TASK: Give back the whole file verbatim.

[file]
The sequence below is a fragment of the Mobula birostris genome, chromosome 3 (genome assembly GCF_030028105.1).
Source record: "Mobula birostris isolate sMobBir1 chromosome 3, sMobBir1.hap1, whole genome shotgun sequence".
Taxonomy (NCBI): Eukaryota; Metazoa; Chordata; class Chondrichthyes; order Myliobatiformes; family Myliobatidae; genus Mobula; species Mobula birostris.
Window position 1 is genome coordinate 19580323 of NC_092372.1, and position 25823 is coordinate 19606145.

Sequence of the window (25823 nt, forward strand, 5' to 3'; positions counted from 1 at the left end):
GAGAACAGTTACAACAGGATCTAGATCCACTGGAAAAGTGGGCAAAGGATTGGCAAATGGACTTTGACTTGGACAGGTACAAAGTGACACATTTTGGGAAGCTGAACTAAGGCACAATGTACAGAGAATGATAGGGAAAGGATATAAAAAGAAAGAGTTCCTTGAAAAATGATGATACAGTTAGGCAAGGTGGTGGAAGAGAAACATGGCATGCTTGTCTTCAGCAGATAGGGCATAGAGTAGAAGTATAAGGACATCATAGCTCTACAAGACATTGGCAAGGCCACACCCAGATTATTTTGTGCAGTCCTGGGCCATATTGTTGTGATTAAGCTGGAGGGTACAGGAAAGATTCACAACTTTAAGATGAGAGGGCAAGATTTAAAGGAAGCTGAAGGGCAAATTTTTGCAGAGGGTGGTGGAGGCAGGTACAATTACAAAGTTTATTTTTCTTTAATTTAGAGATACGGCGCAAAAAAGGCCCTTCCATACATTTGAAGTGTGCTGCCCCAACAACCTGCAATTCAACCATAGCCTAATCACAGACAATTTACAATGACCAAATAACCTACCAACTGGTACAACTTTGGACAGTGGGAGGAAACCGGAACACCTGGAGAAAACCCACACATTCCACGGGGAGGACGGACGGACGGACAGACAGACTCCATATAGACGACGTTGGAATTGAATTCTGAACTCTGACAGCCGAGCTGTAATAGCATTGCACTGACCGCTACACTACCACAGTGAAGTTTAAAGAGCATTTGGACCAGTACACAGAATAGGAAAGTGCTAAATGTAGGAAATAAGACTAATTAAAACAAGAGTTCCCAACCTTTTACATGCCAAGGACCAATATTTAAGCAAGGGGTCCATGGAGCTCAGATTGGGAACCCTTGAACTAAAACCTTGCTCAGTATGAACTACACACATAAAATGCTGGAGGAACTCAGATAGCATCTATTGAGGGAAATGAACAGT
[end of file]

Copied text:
The sequence below is a fragment of the Mobula birostris genome, chromosome 3 (genome assembly GCF_030028105.1).
Source record: "Mobula birostris isolate sMobBir1 chromosome 3, sMobBir1.hap1, whole genome shotgun sequence".
Taxonomy (NCBI): Eukaryota; Metazoa; Chordata; class Chondrichthyes; order Myliobatiformes; family Myliobatidae; genus Mobula; species Mobula birostris.
Window position 1 is genome coordinate 19580323 of NC_092372.1, and position 25823 is coordinate 19606145.

Sequence of the window (25823 nt, forward strand, 5' to 3'; positions counted from 1 at the left end):
GAGAACAGTTACAACAGGATCTAGATCCACTGGAAAAGTGGGCAAAGGATTGGCAAATGGACTTTGACTTGGACAGGTACAAAGTGACACATTTTGGGAAGCTGAACTAAGGCACAATGTACAGAGAATGATAGGGAAAGGATATAAAAAGAAAGAGTTCCTTGAAAAATGATGATACAGTTAGGCAAGGTGGTGGAAGAGAAACATGGCATGCTTGTCTTCAGCAGATAGGGCATAGAGTAGAAGTATAAGGACATCATAGCTCTACAAGACATTGGCAAGGCCACACCCAGATTATTTTGTGCAGTCCTGGGCCATATTGTTGTGATTAAGCTGGAGGGTACAGGAAAGATTCACAACTTTAAGATGAGAGGGCAAGATTTAAAGGAAGCTGAAGGGCAAATTTTTGCAGAGGGTGGTGGAGGCAGGTACAATTACAAAGTTTATTTTTCTTTAATTTAGAGATACGGCGCAAAAAAGGCCCTTCCATACATTTGAAGTGTGCTGCCCCAACAACCTGCAATTCAACCATAGCCTAATCACAGACAATTTACAATGACCAAATAACCTACCAACTGGTACAACTTTGGACAGTGGGAGGAAACCGGAACACCTGGAGAAAACCCACACATTCCACGGGGAGGACGGACGGACGGACAGACAGACTCCATATAGACGACGTTGGAATTGAATTCTGAACTCTGACAGCCGAGCTGTAATAGCATTGCACTGACCGCTACACTACCACAGTGAAGTTTAAAGAGCATTTGGACCAGTACACAGAATAGGAAAGTGCTAAATGTAGGAAATAAGACTAATTAAAACAAGAGTTCCCAACCTTTTACATGCCAAGGACCAATATTTAAGCAAGGGGTCCATGGAGCTCAGATTGGGAACCCTTGAACTAAAACCTTGCTCAGTATGAACTACACACATAAAATGCTGGAGGAACTCAGATAGCATCTATTGAGGGAAATGAACAGT